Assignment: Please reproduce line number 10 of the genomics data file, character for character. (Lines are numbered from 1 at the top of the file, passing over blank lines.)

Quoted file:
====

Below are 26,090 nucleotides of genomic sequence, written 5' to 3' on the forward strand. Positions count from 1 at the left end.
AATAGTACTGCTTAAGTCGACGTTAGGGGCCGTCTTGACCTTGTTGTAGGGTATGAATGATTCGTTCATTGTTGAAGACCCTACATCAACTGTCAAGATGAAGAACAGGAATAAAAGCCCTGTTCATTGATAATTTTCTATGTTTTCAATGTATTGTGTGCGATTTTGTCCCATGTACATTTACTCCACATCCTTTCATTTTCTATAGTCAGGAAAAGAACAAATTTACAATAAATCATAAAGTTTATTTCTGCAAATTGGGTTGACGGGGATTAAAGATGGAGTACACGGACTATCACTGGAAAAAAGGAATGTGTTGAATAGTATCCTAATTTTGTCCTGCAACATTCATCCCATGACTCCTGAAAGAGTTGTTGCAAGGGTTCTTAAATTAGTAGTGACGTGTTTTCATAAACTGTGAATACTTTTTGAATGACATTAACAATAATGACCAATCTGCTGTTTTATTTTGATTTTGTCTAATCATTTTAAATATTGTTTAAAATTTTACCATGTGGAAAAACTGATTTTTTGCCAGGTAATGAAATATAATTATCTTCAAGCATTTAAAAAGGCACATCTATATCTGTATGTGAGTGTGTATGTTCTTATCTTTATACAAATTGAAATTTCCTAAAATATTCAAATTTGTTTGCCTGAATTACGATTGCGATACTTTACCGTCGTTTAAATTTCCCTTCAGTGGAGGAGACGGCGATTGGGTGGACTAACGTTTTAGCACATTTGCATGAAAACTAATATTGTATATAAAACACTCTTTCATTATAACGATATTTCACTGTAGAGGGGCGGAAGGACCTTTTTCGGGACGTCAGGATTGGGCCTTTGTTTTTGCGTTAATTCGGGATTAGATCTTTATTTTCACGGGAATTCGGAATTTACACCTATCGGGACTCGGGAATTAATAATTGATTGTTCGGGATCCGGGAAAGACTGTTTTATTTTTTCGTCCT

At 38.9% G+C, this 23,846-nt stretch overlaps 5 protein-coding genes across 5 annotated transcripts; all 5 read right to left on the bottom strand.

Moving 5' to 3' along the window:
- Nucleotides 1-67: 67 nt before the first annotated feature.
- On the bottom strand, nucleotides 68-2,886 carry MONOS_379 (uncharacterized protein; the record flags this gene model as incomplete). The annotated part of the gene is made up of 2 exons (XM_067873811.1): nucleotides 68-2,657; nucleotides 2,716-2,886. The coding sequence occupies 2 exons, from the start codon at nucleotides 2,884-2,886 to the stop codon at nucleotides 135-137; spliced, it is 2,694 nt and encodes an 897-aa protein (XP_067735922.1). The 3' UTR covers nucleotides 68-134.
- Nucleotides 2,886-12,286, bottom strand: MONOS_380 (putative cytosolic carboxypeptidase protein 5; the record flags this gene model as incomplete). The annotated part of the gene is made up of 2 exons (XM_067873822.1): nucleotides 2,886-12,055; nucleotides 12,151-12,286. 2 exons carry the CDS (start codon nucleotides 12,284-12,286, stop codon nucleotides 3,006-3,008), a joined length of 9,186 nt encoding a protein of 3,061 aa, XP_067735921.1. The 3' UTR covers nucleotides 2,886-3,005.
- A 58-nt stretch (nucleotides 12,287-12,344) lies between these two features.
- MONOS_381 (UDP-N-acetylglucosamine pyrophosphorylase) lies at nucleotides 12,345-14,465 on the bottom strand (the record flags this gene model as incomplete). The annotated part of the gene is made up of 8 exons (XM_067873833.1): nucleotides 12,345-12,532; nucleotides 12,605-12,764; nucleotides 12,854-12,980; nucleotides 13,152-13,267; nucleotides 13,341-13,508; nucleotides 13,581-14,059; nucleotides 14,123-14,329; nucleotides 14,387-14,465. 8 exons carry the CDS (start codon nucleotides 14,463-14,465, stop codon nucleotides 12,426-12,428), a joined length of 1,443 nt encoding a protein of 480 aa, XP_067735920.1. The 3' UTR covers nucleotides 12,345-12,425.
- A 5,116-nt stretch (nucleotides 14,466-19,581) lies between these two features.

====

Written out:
- A 5,116-nt stretch (nucleotides 14,466-19,581) lies between these two features.